Planning our most recent trip to Southern California, my kids envisioned a classic white-sand beach with the Pacific Ocean sparkling blue-green beyond and a gentle white-fringed surf they could jump in to their heart's content. It was ridiculously easy for us to fulfill that fantasy with a lazy afternoon at Santa Monica State Beach (off the Pacific Coast Hwy.). What's not to like? Even on a summer Sunday, this wide strand was blissfully uncrowded; restrooms, yes, tacky food stands, no. We could even bicycle up here on the paved beach path from funky Venice Beach, where the vibe is edgier but the sand and surf not nearly so nice. Santa Monica Beach has big parking lots and nearby cafes. It's one of those cases where hunting for the exotic is a waste of time: Santa Monica Beach is easy to get to, free, and sparkling clean, an ideal place for a quintessential California day at the beach.
Just south of the beach you can visit the Santa Monica Pier, Ocean Avenue at the end of Colorado Avenue (tel. 310/458-8900; www.santamonicapier.org), one of the last of Southern California's vintage seaside piers. The Santa Monica Pier evokes the area's 19th-century seaside resort days, long before Los Angeles became La-La Land. Built in 1908 for passenger and cargo ships, the wooden wharf is now home to seafood restaurants and snack shacks, a touristy Mexican cantina, and a gaily colored turn-of-the-20th-century indoor wooden carousel (which Paul Newman operated in The Sting). A small amusement area perched halfway down, Pacific Park (tel. 310/260-8744; www.pacpark.com), hearkens back to the granddaddy pier amusement park in California, Pacific Ocean Park; this updated version has a Ferris wheel, roller coaster, and other rides, right on the ocean's edge. Anglers head to the pier's end to fish, and nostalgia buffs to view the photographic display of the pier's history. This is the last of the great pleasure piers, offering rides, romance, and perfect panoramic views of the bay and mountains.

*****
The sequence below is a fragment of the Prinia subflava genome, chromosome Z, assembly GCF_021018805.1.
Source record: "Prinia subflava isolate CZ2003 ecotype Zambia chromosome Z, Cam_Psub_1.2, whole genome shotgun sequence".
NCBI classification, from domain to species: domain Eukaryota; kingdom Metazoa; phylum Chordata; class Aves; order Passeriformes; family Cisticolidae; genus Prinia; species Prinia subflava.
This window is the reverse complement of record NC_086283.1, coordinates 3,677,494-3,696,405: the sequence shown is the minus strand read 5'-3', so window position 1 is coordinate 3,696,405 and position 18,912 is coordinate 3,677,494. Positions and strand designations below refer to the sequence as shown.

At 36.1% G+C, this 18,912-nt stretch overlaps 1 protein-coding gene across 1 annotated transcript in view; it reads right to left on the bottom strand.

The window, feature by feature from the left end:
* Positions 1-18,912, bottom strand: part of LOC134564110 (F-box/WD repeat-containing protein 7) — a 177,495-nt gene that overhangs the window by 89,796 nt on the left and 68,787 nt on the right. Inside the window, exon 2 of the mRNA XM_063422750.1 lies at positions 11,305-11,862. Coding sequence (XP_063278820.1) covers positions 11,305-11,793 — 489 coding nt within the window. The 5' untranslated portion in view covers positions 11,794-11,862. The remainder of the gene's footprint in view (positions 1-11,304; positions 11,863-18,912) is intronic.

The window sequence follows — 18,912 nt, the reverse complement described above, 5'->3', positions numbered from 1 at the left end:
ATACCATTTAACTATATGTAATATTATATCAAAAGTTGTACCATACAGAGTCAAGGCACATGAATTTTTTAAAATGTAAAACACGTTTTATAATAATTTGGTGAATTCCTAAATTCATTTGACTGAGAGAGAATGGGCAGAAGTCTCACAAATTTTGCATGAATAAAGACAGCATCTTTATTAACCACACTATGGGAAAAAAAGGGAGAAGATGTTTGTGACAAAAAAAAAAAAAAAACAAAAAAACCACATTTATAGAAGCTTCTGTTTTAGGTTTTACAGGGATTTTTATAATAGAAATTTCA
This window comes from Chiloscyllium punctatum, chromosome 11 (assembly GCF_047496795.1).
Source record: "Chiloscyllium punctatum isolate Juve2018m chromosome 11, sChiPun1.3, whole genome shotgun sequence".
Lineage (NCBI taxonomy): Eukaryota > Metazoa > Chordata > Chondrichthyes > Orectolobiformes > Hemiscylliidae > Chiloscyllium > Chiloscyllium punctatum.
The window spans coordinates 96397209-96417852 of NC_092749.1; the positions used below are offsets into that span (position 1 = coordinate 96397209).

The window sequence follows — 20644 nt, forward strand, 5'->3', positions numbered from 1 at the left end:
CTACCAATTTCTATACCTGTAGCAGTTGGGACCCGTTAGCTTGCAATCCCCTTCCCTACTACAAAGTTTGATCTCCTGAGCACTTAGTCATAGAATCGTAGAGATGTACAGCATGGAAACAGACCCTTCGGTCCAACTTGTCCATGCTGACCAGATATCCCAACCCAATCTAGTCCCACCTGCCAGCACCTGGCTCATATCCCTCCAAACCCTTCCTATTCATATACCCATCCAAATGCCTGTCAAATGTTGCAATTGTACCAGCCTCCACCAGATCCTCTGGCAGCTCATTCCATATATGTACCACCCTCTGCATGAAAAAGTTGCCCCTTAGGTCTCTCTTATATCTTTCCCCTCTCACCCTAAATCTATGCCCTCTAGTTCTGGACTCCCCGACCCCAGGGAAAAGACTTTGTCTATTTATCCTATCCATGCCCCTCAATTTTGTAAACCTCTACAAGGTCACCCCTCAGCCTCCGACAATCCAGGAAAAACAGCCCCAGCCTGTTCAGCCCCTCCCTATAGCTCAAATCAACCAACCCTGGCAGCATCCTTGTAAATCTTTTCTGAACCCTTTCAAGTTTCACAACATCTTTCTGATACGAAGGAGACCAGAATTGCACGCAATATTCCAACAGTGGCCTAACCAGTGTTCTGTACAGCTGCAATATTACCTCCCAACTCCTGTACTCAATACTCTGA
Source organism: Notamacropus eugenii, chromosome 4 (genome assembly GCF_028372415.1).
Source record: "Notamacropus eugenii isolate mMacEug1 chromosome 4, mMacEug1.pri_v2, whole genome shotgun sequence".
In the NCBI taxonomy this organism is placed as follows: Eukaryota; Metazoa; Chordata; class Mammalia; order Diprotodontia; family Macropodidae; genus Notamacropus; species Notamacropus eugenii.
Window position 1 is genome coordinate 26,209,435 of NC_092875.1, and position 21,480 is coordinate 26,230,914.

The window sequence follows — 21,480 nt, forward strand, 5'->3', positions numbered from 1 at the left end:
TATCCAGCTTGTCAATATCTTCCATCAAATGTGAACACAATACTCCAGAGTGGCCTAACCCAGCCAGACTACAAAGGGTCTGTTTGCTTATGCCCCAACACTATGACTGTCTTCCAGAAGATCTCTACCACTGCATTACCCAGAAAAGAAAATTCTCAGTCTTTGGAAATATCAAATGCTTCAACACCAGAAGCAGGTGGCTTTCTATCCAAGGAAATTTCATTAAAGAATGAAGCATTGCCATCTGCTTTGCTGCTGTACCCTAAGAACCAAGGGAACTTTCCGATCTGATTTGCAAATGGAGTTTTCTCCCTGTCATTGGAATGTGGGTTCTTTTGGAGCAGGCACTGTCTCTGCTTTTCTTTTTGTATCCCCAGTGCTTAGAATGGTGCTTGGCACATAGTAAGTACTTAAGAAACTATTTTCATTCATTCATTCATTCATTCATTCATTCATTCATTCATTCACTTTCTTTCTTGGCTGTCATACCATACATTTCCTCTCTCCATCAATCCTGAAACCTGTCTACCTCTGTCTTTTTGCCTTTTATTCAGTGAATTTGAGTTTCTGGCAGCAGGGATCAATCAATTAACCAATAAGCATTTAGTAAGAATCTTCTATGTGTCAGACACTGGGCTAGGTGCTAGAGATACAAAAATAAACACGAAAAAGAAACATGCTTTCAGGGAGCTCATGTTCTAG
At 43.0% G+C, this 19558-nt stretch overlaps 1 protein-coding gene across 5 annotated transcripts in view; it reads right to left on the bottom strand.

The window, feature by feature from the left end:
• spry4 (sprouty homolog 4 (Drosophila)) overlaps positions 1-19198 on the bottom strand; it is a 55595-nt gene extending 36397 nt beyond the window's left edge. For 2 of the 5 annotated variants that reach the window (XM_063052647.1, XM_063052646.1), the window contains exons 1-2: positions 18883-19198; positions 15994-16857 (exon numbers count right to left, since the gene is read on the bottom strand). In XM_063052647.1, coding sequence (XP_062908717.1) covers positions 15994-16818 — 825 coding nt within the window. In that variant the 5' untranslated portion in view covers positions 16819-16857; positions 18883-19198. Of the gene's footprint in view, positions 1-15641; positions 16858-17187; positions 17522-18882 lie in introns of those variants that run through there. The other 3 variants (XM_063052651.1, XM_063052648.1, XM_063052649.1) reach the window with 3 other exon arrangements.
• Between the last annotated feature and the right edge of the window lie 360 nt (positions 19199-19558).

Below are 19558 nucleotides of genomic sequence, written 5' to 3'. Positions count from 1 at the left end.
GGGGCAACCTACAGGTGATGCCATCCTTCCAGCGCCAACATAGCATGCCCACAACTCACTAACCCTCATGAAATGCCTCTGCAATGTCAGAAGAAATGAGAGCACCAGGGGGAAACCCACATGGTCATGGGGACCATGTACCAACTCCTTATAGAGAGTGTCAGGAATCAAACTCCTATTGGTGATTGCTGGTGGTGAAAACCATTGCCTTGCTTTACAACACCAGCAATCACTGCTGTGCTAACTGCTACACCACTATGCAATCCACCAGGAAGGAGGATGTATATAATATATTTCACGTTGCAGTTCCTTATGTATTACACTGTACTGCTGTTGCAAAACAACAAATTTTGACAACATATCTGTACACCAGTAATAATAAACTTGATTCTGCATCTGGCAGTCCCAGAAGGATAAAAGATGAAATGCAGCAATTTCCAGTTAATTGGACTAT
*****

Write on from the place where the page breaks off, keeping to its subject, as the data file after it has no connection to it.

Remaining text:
The fulcrum of a 60-mile beachfront stretching from celebrity-riddled Malibu to the Palos Verdes Peninsula, Santa Monica is prime real estate, with stylish oceanfront hotels, an artsy atmosphere, and somewhat wacky residents. We never come here without spending at least some time hanging out at the Third Street Promenade, a pedestrian-only outdoor mall lined with shops and restaurants; we dig the Fatburger, an outpost of a legendary Southern California fast-food chain. Might as well go for the total SoCal experience.
Nearest Airport: Los Angeles International.
Where to Stay: $$ Hotel Erwin, 1697 Pacific Ave., Venice Beach (tel. 800/786-7789 or 310/452-1111; www.mphotel.com). $$$ Oceana, 849 Ocean Ave., Santa Monica (tel. 800/777-0758 or 310/393-0486; www.hoteloceanasantamonica.com).